What’s the most embarrassing thing that’s happened to you on stage? —Hannah Mueller

As anyone who’s done this for as long as I have will tell you, it’s when you’re up on stage and suddenly fall off. It’s happened to me on several occasions. I’m just thankful it hasn’t happened in the era of cell phones and YouTube [laughs]. All of my mishaps happened back in the Eighties.

Is there one special venue where you really love to perform? —Robb King

There are a few cities that have great energy, regardless of the venue. Montreal has always been a personal favorite in terms of the energy of the audience. I’m not sure why and it’s not just with Def Leppard. I played there with Dio and even during my brief stint with Thin Lizzy. Def Leppard also played in Buenos Aires in 2017, and it was probably the most rabid audience I’ve ever encountered. The energy off that audience was breathtaking.

What was your live sound setup for the studio recordings on Holy Diver and live Dio concerts? —Dale Paterson

The first Dio album was written and recorded with my wine red Les Paul Deluxe that I bought when I was 15, and a JCM800. When we did the tour I used the JCM800 through Marshall 4x12’s and a little pedal and EQ to kick in for solos and to boost the mids.

Do you still have that custom-sprayed Charvel you played on the Last in Line tour — and can I have it if you don’t want it anymore? —Darren of York

I do still have it. It’s the best-sounding Charvel I’ve ever had. I did strip the paint off it many years ago because it started to crack. It’s been down to the bare wood ever since.

Given the supposed rift between you and Ronnie James Dio, how did his death impact you? —Michele Quinn

Time changes everything and allows you to have a very different perspective. I must admit it’s irksome that all these years later people still think I left the band. I never wanted to leave Dio. I was fired during the middle of the tour. It left a bad taste in my mouth and turned me away from the music. Then in later years Ronnie and I made the mistake of airing our dirty laundry. We should’ve never allowed things to get to that point. It was only after my stint with Thin Lizzy that my passion to play angry, aggressive rock guitar was reignited. Ronnie’s passing allowed me to look at things differently and reassess. That was the whole reason I started Last in Line. I got into playing that stuff again and thought, “Fuck, not only was this great fun to play but I helped create it.” It’s my heritage as much as it was Ronnie, Jimmy and Vinny’s. For many years I allowed myself to believe it wasn’t because I kept it at arm’s length. Now I embrace it.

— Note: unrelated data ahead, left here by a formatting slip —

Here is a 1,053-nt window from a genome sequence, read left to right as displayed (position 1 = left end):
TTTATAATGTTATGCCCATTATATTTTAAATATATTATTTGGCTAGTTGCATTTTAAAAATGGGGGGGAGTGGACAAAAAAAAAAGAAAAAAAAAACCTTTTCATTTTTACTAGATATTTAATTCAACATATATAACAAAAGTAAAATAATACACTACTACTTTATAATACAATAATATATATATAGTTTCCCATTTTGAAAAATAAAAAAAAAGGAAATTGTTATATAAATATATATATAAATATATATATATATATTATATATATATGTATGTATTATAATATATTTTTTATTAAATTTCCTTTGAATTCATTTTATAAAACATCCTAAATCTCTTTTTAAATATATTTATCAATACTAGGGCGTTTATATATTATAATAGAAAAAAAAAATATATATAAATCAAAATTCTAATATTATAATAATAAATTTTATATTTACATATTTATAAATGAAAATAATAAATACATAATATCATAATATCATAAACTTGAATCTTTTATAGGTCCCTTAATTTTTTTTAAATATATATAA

I’d love to know how your cancer treatment is going. I’m always praying for you and love that you do a side gig to keep your energy going. —Jennifer Cortright

It’s difficult with touring, but I’ve been doing immunotherapy for the last three-and-a-half years. Even when it was at its worst it was the least of my concerns. I’m stubborn and Irish and refuse to capitulate to cancer. I’ve never been so busy and fill every day with work. It makes me happy and my body responds to it. I believe that’s helped me survive it.

How do you approach composing solos? —Derrick Dixon

I never used to construct them at all until quite recently and the reason for that is because the very first solo I ever recorded with Dio was “Rainbow in the Dark.” The solo that’s on that track is the very first take. That imbued me with a false sense of security that as long as I was warmed up and up to speed I could just make it up on the spot. Over the years I’ve come to learn that sometimes it can work and other times it’s like pulling teeth. It wasn’t until recently that I gave myself a pass and decided to sit down and construct something first. That’s how I approached solos on the Last in Line albums. A solo is not just a bunch of notes. It has to follow an expression and a path, and it’s a lot easier to do when I have it worked out. Then it’s just a matter of catching the best performance.

Do you have any tips or suggestions for anyone who’s learning to play guitar? —Sydney McGuire

There are two things I’d tell any aspiring musician. First, find your voice. No two players will ever sound or play alike. Learn to embrace whatever it is that makes you unique and build upon it. The second thing is to work on your personality. When you’re in a band you spend most of the day either in a van, tour bus, airplane or dressing room with your bandmates. You have to interact with people and can’t be an asshole. You can be the greatest guitar player in the world, but if you’re a dickhead no one is going to want to work with you. The most important thing in life is human interaction and how to work with people.

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James Wood

James is a guitarist and freelance writer who's interviewed some of the biggest names in music. He is the author of four books and his writing credits include work for Guitar World, AXS and Yahoo! as well as for his hometown newspaper where he writes on a variety of topics with both passion and humor. As a guitarist, he's performed everywhere from local bars and nightclubs to some of the biggest stages in front of thousands of music fans.